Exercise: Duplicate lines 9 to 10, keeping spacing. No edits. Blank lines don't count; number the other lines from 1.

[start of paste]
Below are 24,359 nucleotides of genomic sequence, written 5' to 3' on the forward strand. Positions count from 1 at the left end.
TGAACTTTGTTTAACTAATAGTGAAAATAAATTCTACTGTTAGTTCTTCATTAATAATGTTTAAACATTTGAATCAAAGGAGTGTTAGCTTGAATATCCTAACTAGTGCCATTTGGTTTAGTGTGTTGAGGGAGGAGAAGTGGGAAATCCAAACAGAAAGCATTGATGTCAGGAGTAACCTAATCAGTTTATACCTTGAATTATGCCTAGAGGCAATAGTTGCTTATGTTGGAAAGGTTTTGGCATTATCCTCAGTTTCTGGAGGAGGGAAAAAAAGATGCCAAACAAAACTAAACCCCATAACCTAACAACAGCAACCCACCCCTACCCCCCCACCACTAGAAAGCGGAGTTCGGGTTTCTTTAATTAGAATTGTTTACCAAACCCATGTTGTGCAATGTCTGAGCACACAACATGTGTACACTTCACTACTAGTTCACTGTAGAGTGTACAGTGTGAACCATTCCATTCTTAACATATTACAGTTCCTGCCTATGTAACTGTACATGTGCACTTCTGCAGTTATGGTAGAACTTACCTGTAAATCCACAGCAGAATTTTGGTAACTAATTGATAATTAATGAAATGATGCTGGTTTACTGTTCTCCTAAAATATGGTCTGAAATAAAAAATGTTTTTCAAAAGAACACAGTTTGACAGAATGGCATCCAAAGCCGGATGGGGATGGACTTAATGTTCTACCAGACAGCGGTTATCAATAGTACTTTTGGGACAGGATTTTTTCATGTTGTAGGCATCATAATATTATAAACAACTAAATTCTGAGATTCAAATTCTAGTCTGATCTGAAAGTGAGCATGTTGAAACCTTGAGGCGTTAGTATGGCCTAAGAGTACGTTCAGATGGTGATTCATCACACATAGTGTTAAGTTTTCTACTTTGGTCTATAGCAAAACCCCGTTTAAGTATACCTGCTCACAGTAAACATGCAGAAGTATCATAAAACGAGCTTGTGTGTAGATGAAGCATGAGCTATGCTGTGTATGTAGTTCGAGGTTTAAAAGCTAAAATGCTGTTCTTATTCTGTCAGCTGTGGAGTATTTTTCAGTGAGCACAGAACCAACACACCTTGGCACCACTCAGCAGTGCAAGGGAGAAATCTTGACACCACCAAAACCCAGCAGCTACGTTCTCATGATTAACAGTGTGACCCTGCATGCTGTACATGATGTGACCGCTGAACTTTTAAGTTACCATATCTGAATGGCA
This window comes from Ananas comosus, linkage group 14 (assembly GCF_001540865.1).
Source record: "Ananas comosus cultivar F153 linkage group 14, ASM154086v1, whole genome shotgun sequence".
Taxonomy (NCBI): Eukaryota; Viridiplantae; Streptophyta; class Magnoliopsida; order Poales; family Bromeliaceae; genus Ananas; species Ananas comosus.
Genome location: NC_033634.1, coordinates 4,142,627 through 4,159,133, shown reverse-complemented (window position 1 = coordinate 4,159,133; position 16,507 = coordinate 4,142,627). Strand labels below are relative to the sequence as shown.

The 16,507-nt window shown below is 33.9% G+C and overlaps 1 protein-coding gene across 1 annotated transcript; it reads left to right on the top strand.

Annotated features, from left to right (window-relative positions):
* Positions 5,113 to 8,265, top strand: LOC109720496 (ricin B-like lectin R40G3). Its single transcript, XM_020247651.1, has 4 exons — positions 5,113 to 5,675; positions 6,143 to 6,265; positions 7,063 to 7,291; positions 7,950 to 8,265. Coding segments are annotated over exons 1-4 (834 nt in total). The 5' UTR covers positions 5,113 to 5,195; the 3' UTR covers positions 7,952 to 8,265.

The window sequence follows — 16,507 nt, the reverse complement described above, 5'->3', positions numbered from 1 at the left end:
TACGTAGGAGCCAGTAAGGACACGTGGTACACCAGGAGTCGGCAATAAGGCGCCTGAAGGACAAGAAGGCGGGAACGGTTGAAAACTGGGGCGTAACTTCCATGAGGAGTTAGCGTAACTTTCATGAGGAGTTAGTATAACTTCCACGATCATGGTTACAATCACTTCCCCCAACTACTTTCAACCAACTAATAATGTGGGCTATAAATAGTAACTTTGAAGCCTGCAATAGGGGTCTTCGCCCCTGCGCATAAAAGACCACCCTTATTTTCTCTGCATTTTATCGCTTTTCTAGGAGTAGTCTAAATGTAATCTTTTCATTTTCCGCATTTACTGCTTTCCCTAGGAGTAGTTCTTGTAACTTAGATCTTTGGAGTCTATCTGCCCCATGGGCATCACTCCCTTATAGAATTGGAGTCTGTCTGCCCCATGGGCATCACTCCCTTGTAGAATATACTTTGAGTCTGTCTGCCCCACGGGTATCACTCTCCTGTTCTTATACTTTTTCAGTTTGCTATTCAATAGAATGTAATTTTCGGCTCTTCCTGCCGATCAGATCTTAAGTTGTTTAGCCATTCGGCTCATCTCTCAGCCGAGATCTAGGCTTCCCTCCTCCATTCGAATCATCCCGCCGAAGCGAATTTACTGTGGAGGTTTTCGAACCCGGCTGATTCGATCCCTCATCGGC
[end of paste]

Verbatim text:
* Positions 5,113 to 8,265, top strand: LOC109720496 (ricin B-like lectin R40G3). Its single transcript, XM_020247651.1, has 4 exons — positions 5,113 to 5,675; positions 6,143 to 6,265; positions 7,063 to 7,291; positions 7,950 to 8,265. Coding segments are annotated over exons 1-4 (834 nt in total). The 5' UTR covers positions 5,113 to 5,195; the 3' UTR covers positions 7,952 to 8,265.

The window sequence follows — 16,507 nt, the reverse complement described above, 5'->3', positions numbered from 1 at the left end: